Sunday 18 March 2012

The Memory of Love by Aminatta Forna

This has to be one of the best books I read last month.  It does have tough competition what with Snow Crash and American Gods having made such an impression on me.  It centres on life in Sierra Leone after the civil war and it isn't for the faint-hearted.  The thing about its violence, in comparison with trashy thrillers or even Sci-Fi, is that it has all actually happened in Sierra Leone.  That's the heartbreaking part of it.

We follow an English psychologist who has volunteered overseas, despite having a wife and daughter back home.  He is that typical foreigner, invading a developing country after a war or flood or catastrophe with the idea of "helping" who is resented by the locals, and whose small amount of work can barely make a difference to the thousands suffering there.  He seems to be working through his own problems rather than truly helping.  But then what else can he do?

Adrian, the psychologist, connects with an old, dying man in the hospital who wishes to tell his life story.  You can see from the outset though that this is a story of his own devising, and there are gaping holes in his version of events.  In a somewhat cliche fashion, Adrian also falls in love with a local woman, who turns out to the be estranged daughter of the old man.  I'm not sure what I think about the twists of the plot.  It all fits so neatly, even when the most gruesome details are being discussed.  But maybe that makes it all the more effective, because we can anticipate what is going to happen - there is a limited cast of characters and they are all interconnected.  The one I haven't mentioned so far is Kai, a surgeon at the hospital and befriender of Adrian, who has his own past which he is trying to bury.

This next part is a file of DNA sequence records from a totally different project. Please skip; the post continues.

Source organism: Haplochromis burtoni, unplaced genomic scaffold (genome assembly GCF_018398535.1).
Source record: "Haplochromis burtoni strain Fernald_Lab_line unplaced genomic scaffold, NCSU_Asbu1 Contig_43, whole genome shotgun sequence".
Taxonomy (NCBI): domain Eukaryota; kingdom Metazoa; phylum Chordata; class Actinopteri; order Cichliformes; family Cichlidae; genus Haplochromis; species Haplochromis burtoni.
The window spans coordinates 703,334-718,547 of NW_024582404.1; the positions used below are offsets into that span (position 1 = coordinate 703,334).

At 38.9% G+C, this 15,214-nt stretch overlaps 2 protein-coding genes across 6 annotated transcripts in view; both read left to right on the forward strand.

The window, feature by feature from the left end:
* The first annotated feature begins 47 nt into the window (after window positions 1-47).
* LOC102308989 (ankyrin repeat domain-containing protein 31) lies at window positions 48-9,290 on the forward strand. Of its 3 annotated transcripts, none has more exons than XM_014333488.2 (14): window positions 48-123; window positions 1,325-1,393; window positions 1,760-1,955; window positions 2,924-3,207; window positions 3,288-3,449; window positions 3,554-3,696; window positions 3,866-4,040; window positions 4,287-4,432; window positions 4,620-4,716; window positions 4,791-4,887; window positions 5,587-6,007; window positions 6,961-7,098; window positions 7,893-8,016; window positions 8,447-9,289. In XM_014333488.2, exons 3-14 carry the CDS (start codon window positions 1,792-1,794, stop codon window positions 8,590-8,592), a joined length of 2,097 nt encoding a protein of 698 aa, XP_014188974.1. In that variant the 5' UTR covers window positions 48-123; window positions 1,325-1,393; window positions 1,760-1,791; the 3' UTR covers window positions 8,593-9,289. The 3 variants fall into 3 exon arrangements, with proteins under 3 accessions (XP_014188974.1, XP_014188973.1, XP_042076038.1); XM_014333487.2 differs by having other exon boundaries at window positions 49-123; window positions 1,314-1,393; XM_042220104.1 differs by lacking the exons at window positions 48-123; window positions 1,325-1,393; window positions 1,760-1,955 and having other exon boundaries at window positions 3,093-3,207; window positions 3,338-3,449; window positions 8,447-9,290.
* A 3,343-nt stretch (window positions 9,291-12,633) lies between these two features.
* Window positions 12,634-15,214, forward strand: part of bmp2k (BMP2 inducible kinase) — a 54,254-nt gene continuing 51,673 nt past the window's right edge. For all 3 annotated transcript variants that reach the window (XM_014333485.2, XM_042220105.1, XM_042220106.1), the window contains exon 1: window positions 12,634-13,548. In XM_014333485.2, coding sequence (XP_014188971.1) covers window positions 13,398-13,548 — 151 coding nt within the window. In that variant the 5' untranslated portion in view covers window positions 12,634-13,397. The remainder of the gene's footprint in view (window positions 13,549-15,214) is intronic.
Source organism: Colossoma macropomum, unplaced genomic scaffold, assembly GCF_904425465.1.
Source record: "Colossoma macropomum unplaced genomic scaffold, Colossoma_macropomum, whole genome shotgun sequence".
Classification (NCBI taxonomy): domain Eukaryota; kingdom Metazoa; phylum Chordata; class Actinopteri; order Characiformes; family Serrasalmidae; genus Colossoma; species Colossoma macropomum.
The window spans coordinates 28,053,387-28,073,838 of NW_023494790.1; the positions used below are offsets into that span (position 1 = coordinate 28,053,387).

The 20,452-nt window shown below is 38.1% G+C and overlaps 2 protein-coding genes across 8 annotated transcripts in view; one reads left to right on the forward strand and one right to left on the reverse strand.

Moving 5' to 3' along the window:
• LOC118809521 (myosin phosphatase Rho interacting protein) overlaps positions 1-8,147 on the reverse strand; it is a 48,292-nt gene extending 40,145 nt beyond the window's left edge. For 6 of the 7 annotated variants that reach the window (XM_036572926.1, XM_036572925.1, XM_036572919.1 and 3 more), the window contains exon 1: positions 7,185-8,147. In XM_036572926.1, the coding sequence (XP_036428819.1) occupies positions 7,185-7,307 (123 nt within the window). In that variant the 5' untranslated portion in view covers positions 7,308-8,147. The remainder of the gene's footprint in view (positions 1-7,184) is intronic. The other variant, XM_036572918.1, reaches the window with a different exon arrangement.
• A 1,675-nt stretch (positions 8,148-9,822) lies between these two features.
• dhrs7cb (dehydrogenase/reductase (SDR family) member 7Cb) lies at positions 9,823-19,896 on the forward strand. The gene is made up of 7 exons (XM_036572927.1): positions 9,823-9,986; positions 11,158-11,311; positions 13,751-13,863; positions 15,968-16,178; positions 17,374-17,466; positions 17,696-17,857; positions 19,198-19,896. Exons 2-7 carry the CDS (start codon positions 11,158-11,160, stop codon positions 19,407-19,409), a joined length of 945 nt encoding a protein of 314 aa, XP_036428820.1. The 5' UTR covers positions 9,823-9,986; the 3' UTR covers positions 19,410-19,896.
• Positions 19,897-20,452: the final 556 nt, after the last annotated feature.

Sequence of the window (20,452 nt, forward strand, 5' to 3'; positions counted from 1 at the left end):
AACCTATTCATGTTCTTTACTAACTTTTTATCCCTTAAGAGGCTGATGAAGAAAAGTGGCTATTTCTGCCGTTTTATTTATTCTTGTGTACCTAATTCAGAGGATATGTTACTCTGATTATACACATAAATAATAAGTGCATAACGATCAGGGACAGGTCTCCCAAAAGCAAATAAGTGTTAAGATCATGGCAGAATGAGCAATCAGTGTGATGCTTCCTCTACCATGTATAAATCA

I read this on my trip to Germany a month ago, and given that I am still thinking about it, I think that means it really moved me.  I will definitely be looking out for more books by Aminatta Forna...

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